Although various dates
have been given for the inception of this post (1863 to 1866),
located at the present town of Fort Bidwell at tile northern
and of Sunrise Valley in Modoc County, it was most probably established
sometime in 1863. The post, strategically located in the northwestern
corner of the state, was intended to hold in check the marauding
Indians of northeastern California, southern Oregon, and western
Nevada, and to protect the travel routes into eastern Oregon
and Idaho. Originally called Camp Bidwell, it was named for Major
John Bidwell, California Volunteers, a veteran of the Mexican
War, and a pioneer California settler Abandoned early in 1865,
it was reestablished as a log built two company post on July
17, 1865, close to its original situation on a new site selected
by Major Robert S. Williamson, Corps of Engineers. Major General
Irwin McDowell, the department's commander, then referred to
it as a fort, but officially it was designated as Camp Bidwell
until April 5, 1879, when it became Fort Bidwell. (Records in
the National Archives maintain that when the post was reestablished,
it was designated "Fort" Bidwell by General Orders
Although tile post was still garrisoned until October 21, 1893,
the military reservation had been transferred to the Department
of tile Interior on November 22, 1890. The property then became
a government Indian school and the headquarters for the Fort
Bidwell Indian Reservation. In 1930 the boarding school was discontinued
and the military barracks, formerly used as Indian student dormitories,
were torn down, The commanding officer's quarters, however, are
still standing, and nearby is the old post's cemetery.
by Colonel Herbert
M. Hart, USMC (retired)
Council on America's Military Past
The corner where California,
Nevada and Oregon intersect isn't usually publicized as a resort
area, but it was once considered choice to be stationed near
here at Fort Bidwell.
Bidwell was located in Surprise Valley, a 60-mile stretch of
greenery broken only by three alkaline lakes. The emigrants of
the nineteenth century named it after leaving the sun and sagebrush
What with Indians and
other bushwackers, this wasn't the most peaceful place around.
For the same reason, it wasn't the most popular for settlers.
It wasn't until 1865 that 140 citizens could be gathered to petition
for troops. They reasoned that someone had to go, either themselves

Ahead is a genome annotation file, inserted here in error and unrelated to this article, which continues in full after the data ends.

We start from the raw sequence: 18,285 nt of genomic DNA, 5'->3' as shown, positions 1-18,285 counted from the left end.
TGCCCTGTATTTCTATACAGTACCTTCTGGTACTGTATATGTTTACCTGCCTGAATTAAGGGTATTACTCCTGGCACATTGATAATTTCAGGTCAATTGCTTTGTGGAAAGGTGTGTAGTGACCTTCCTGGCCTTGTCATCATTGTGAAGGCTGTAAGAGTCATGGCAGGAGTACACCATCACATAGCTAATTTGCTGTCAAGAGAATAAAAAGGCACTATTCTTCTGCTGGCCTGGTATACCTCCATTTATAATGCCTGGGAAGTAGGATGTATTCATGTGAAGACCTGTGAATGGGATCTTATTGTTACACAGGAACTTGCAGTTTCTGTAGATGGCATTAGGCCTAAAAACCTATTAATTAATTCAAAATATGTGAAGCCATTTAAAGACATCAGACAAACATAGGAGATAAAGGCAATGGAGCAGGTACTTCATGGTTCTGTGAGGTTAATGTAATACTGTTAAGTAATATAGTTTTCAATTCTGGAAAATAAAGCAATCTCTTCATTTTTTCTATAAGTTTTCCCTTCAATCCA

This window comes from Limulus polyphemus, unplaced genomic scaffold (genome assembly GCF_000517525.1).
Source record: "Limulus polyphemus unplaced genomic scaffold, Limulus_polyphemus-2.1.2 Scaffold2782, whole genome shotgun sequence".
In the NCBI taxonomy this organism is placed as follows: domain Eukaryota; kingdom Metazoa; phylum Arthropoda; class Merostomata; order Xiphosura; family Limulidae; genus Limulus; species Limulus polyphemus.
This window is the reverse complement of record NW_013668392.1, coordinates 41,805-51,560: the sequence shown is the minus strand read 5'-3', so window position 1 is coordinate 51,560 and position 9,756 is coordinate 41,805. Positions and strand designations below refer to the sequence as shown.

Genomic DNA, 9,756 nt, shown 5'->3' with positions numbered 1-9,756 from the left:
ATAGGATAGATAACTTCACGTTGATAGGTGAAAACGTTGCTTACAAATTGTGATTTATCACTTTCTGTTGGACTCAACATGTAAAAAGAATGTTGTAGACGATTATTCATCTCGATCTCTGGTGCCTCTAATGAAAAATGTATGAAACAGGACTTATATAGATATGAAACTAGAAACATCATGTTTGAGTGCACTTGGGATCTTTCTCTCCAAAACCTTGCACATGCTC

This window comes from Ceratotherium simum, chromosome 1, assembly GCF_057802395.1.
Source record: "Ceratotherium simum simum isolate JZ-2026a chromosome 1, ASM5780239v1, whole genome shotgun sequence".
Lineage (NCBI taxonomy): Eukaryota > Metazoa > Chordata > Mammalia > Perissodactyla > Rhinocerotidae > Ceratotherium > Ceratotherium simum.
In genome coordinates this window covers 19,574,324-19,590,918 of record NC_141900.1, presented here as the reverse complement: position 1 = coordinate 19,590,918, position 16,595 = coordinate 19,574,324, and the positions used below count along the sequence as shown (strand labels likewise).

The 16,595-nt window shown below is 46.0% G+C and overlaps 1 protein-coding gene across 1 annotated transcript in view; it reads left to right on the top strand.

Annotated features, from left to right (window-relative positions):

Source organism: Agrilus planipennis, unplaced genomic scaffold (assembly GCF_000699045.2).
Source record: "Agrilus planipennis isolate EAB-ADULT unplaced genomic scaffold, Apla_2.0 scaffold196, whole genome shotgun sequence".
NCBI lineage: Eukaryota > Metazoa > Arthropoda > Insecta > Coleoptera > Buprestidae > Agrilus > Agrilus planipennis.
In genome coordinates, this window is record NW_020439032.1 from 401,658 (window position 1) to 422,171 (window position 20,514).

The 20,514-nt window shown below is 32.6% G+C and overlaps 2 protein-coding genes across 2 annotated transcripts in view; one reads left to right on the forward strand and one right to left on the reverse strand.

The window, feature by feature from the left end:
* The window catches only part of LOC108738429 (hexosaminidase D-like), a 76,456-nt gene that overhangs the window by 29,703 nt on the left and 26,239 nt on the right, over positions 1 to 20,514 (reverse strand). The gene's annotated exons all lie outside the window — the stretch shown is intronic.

or the marauders. The presence of the Army might even up the
odds a little.
The first Fort Bidwell
wasn't but a few months old when its troops joined with a citizen
detachment to fight Indians in Guano Valley, Nevada. They attacked
the Indian camp, killing 81 braves and 15 women and children:
"it being impossible to distinguish one sex from the other."
This first fort, called
"Camp Bidwell" from 1866 to 1879, was just north of
the final location. It consisted of pine log single story buildings
with high ceilings that complicated the winter heating problems.
By 1870, it became obvious
that the place was going to be around for awhile, so plans were
made for a more permanent post. Through the location of its corrals,
theatre and other buildings, it had begun to spread to the south,
so that was the area to which the rest of the post went.
A town grew beside the
fort and took to itself the name of the fort. The two Fort Bidwells
challenged each other on many matters, from target practice to,
it can be deduced, occasional more realistic marksmanship endeavors.
Bidwell was an active
combat post throughout most of its existence. Half of its horses
were stolen before the camp was built. Its troops fought in the
Battle of Infernal Caverns in 1867 with General George Crook,
the Modoc War of 1872-73 and the Bannock and Nez Perce campaigns.
As time passed, more of
Bidwell's efforts were expended on noncombatant activities when
no one seemed to want a fight. Major Andrew S. Burt was the post
commandant from 1892 to 1886, bringing with him a fine combat
record, and credits as the author of two professional stage plays
and miscellaneous other works.
This influenced the life
of both the post and the town. Amateur theatricals vied with
rifle marksmanship to pass the time . . . and the records show
Major Burt was the leading sharpshooter of the U.S. Army in 1885.
TO GET THERE: Town of
Fort Bidwell in Surprise Valley, California, can be reached by
U.S. 299 from the west. U.S. 395 is the northsouth junction with
U.S. 299 west of the valley 24 miles. In center of Fort Bidwell
town, turn left at Lowell's store, go west 300 yards to fort
site, now part of Indian agency.Or, CLICK
1885, looked like this from northeastern edge of parade ground.
Officers' row is in background. One item was pride of Fort Bidwell:
water piped into houses from hot springs in valley.
1964, the schoolhouse was an Indian residence, but stands at
same location shown on map Trees hide television antenna.
COMM SGT Q
MARRIED ENL Q
Married Enlisted Quarters
QM SGT Q
was reprinted with permission from Old Forts of the Northwest,
published in 1965